This vibe in all its facets is really nicely and intensely detectable in an interview she gave during the 2012 Bonnaroo to KINK radio. Steve Pringle and LP talk over the vibe of the festival, LP’s musical background and her plans for the rest of the year. She comments on her very first experiences with big crowds and how she perceives the energy generated by this kind of audience. Through the hesitant way she speaks, you can feel that this is all new and a bit mysterious to her. We are really fond of this interview, even though there are so many other LP Bonnaroo prestigious media appearances to choose from, including video interviews for Billboard and The American Songwriter. But still, the KINK interview stands out, it somehow feels deeply authentic, warm and a tiny bit touching, even. You will see what we mean once you hear it. So don’t just stop at reading the transcript we have for you below, but also go and play yourselves the file. Chances are, you’ll love it.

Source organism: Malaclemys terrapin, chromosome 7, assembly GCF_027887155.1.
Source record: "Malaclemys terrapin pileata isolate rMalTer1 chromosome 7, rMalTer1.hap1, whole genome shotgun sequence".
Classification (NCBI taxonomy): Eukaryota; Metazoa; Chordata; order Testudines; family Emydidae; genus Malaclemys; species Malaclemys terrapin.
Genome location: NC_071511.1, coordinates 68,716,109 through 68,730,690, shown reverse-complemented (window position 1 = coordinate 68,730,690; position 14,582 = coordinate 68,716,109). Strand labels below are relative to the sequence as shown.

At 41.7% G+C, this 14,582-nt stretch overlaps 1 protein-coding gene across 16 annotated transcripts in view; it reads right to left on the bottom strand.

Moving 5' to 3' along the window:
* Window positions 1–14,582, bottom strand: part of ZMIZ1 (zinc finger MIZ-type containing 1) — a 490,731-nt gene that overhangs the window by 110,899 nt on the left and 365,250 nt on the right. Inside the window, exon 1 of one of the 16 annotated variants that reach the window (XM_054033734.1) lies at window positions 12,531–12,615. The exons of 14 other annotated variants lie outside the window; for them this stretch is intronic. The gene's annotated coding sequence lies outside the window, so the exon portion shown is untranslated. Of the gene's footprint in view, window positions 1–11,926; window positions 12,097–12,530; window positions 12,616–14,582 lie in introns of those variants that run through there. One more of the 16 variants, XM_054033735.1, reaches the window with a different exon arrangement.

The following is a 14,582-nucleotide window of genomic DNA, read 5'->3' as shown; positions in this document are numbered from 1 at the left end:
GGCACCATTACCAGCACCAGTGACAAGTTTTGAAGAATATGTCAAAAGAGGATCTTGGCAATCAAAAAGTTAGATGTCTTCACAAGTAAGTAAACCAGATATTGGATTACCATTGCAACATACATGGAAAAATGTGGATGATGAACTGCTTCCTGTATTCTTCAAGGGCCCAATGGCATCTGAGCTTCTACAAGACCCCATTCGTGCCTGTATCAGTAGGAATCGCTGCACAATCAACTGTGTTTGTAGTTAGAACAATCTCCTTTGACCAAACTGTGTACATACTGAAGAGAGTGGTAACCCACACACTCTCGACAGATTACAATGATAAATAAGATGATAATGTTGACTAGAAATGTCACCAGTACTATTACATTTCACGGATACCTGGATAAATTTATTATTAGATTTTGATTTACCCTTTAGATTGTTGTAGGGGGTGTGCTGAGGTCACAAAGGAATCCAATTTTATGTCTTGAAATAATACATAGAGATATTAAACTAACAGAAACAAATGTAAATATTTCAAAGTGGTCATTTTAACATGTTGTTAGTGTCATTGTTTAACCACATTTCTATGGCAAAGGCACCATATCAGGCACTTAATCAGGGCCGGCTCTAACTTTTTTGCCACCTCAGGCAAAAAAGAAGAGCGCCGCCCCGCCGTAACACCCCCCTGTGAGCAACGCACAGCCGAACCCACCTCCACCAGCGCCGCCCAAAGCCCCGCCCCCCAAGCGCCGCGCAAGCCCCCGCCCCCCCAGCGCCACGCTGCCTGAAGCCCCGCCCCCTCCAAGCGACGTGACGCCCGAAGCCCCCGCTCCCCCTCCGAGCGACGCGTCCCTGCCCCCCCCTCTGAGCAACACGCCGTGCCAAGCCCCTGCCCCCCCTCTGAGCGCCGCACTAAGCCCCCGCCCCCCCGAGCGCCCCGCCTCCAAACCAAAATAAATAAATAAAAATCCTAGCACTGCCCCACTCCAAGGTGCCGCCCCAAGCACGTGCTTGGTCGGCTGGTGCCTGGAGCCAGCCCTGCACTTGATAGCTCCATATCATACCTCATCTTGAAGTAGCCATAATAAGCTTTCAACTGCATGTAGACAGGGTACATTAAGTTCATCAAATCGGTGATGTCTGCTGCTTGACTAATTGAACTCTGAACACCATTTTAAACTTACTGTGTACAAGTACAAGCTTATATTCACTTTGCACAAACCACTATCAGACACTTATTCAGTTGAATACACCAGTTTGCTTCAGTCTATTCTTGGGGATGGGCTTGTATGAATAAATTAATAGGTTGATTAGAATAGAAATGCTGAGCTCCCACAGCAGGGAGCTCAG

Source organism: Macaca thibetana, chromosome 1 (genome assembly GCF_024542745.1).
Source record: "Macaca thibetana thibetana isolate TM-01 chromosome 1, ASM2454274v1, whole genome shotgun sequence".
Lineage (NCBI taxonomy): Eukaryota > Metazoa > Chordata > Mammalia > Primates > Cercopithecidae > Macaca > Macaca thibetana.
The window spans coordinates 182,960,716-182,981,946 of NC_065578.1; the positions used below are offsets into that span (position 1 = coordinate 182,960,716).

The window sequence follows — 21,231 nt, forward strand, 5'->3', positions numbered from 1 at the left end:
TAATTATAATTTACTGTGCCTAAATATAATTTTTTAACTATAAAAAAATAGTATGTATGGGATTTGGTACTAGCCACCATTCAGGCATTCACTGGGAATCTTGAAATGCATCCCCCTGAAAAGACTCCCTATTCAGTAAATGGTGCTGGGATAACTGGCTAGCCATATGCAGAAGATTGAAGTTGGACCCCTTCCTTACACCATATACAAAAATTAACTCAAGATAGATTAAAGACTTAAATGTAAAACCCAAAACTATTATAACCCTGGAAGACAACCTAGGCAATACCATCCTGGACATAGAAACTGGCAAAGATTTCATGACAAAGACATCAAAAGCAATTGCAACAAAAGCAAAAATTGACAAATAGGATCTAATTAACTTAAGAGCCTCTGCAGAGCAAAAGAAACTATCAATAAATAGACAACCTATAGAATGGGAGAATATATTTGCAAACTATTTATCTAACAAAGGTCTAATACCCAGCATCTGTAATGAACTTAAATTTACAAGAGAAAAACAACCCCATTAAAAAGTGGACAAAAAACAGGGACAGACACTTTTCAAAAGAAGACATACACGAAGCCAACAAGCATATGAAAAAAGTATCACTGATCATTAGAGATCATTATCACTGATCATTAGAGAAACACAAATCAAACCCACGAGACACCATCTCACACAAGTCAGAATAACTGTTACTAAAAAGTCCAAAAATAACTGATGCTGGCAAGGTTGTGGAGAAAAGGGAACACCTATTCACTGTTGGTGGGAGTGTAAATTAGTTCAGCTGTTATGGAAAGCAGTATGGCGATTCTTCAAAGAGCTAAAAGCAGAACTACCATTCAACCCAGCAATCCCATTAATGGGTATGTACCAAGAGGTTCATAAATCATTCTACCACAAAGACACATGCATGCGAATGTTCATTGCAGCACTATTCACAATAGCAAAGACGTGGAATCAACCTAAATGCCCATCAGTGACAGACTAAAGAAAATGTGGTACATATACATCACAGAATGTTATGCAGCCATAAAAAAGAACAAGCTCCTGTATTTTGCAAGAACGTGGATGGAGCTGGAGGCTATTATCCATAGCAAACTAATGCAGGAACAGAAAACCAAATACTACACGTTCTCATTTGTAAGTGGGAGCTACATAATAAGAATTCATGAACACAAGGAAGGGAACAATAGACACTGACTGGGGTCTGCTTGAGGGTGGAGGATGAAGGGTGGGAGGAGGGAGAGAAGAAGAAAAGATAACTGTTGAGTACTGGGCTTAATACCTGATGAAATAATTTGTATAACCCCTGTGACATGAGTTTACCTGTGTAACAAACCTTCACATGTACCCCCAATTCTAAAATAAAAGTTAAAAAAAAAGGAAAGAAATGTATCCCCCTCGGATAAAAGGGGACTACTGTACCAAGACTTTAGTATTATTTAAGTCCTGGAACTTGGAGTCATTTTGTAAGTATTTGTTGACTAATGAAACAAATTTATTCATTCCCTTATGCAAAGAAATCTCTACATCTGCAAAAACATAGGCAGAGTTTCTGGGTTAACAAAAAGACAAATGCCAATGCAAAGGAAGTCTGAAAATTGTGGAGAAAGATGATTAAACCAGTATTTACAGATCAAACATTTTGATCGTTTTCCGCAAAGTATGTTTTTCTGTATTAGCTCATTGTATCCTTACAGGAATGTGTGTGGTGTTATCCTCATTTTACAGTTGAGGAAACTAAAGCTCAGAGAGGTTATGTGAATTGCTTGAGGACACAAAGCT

Steve Pringle: 101.9 KINK. We are live at Bonnaroo and I’ve got up and coming artist that is just tearing everybody up. I’ve got LP with me. You’ve just done two shows here at Bonnaroo, right?
LP: Yes, I have.
SP: And we had the big stage too, how did that go, everything well?
LP: It went amazing! The energy was incredible, I really enjoyed it.
SP: What’s it like now to be doing that? Is this your first time doing sizes of crowds as big?
LP: It is, it’s really nice. It’s incredible to see, as you’re playing, the crowd gets a little bigger and a little more frantic. And it’s nice. It’s a good gauge, because people are really here to hear music.
LP: And it’s not… You’re not necessarily catching someone after someone else’s set. Or you might be, but they’re still very receptive to new music and new stuff. Maybe like hearing it from the friend or whatever. And they’re here anyway.
SP: And that’s what it is! They’re here for a good time and when they do get to discover the new music and you’re up there, you gotta feed off that energy.
LP: Yeah, it feels really good!
SP: Very cool. How did you come up with music?